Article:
We are so involved in advocating our thoughts to others that we may not take the time to reflect on what lessons are being taught to our children by our actions. Our children are always watching us, and often our actions mold their character more than our words. When we approach situations through anger, frustration, and rage – we teach children this is an appropriate way to deal with problems. It may be more productive to engage others in civil conversations and attempt to find common ground. Perhaps talking respectfully to others would be more productive than posting comments with so many capital letters and exclamation marks. Teaching our children to resolve issues in a productive way may be one of the most important lessons to teach.

The intent of these articles is to keep our community informed about important school events. Please take a moment to review the following and contact us if you have any questions. We will answer those concerns in our next article. Please email Mrs. Karlene Webb (webbk@hcboe.net) with any concern or question.

1. Our case count remains stable this week. We have 6 active cases this week.

2. We have several people wanting to attend the School Board meeting on Monday. We will hold the meeting at the East High School auditorium at 6:00 p.m. to accommodate more people. Masks are required to attend the meeting. You will not be allowed to enter without a mask. It is also important to understand that school board policy requires people to sign up on the Thursday before the board meeting if they wish to speak. That deadline has already passed, so no additional speakers would be allowed. However, we will allow everyone to send comments, and we will make sure the board receives them. We will also forward any emails.

3. We will recommend the following to the school board concerning wearing of masks.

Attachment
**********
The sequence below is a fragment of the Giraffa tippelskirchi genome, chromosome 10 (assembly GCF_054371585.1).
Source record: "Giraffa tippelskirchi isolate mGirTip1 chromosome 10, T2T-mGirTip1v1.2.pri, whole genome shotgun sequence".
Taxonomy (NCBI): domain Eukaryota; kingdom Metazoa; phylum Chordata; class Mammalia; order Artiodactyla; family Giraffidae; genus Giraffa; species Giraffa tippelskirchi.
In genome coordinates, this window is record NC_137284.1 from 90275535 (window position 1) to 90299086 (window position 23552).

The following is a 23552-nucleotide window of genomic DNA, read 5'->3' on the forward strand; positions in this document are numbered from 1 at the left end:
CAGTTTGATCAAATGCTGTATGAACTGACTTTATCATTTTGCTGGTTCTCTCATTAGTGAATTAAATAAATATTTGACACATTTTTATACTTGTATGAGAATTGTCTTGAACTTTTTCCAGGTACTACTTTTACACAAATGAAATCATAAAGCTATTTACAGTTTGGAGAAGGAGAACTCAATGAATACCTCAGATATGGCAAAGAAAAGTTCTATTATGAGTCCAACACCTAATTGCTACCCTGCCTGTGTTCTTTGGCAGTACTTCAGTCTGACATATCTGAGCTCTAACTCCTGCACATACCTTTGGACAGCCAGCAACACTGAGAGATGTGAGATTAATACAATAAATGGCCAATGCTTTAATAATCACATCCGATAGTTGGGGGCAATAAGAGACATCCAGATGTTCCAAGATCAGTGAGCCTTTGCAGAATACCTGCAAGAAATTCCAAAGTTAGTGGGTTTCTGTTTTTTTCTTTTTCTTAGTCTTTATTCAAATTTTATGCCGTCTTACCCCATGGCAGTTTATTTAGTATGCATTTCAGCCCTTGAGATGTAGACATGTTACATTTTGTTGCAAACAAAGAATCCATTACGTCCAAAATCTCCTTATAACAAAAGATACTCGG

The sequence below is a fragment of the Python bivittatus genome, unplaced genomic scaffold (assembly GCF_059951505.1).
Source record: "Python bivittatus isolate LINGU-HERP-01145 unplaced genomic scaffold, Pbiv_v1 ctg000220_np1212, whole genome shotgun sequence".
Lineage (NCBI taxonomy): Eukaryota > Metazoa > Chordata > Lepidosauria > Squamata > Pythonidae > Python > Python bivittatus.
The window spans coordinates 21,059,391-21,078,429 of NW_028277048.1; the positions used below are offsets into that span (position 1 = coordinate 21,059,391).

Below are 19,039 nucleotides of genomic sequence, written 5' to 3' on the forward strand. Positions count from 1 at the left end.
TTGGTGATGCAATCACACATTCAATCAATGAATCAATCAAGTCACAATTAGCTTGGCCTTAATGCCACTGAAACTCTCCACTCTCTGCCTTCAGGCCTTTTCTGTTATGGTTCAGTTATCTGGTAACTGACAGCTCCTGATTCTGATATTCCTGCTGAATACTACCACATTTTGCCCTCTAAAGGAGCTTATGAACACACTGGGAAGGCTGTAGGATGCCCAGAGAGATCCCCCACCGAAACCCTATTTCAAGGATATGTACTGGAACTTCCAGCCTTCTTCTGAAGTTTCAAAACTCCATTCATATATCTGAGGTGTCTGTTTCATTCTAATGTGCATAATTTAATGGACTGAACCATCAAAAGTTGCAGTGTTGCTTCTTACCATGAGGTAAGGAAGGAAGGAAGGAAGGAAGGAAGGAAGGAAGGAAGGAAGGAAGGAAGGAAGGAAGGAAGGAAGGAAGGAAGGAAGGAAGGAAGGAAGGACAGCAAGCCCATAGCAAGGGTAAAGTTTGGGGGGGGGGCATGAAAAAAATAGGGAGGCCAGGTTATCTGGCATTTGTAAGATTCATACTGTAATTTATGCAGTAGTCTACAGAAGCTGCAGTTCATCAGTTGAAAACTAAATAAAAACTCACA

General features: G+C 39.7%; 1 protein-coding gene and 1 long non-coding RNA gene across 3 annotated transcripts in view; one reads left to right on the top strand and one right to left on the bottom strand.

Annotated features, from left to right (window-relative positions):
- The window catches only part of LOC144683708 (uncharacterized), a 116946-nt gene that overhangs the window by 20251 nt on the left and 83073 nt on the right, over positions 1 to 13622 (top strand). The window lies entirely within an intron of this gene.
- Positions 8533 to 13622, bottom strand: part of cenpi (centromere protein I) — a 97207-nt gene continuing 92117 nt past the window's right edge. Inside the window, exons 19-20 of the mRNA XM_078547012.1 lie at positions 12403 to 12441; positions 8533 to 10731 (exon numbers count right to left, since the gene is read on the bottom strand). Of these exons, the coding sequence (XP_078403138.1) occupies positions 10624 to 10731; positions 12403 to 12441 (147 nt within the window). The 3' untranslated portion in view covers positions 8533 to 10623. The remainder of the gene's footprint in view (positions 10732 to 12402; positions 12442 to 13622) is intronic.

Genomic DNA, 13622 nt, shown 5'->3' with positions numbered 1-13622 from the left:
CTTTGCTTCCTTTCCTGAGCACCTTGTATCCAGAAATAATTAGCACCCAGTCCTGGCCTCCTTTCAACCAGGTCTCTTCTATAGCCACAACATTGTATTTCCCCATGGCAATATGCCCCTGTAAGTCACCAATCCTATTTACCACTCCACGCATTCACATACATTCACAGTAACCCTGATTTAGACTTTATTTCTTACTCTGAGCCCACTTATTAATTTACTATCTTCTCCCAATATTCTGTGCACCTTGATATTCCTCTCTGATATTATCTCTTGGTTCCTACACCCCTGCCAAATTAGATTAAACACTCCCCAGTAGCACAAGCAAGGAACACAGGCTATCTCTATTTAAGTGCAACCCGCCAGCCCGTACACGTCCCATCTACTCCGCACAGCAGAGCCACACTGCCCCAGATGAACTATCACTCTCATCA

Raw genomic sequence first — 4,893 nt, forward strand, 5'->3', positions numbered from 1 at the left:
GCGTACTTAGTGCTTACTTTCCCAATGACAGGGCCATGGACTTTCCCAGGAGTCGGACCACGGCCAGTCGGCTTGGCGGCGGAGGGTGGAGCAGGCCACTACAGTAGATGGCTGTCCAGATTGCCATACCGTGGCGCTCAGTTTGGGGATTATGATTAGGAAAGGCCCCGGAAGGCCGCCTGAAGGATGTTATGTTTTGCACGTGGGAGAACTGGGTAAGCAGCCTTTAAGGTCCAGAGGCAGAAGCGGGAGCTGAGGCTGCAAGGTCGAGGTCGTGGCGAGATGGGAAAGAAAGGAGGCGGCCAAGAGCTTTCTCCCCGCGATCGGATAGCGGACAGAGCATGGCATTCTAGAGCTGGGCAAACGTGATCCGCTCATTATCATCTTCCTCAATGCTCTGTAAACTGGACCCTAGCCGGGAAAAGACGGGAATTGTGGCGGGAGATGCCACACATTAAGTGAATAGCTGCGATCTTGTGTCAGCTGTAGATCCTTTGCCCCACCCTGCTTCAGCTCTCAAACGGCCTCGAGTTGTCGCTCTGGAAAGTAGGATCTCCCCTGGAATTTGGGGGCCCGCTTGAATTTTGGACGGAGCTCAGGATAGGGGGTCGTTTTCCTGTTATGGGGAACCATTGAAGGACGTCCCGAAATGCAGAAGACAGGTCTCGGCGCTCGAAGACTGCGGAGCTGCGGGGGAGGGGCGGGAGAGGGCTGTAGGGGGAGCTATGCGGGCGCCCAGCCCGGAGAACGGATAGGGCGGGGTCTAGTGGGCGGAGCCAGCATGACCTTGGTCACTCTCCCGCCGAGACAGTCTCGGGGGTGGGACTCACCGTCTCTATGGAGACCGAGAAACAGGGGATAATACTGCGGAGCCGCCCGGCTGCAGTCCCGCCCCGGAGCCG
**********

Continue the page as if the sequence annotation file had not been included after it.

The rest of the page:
a. We recommend keeping the mask mandate for the remainder of this year. By Friday, we would have only 20 days of school left, and we need to do everything we can to keep our staff and students safe.

b. We recommend allowing staff/students to remove masks when participating in outdoor activities. This will include athletic events.

c. We recommend that we end the mask mandate for the upcoming school year if our numbers remain low.

d. We recommend that students be encouraged to wear a mask during summer school, but it will be optional.

4. We will increase the number of graduation tickets to 8 per family instead of 4 per family.

5. We had approximately 20 people attend the community forum on Thursday. I thought we had a good conversation, and everything remained very civil. I appreciated those who came out and the feedback they provided.

Most in the audience believe that parents should have the right to determine if their child had to wear a mask. They believed government (and the school district) was taking away some of their parental rights with the mask mandate. They also questioned the effectiveness of the masks. In addition, they questioned the CDC and the TN Department of Health and the validity of their procedures. They were very focused on making sure we did not have the mask mandate for next year. They were worried about the social/physical impacts of the masks. In addition, they expressed concern over the loss of fun experiences such as field days, honor banquets, athletics, limited number of tickets to events, etc. We did not agree with each other on several points, but I thought the conversations were respectful and productive. The audience made a number of legitimate statements, and I appreciated the comments. All comments will be forwarded to the school board.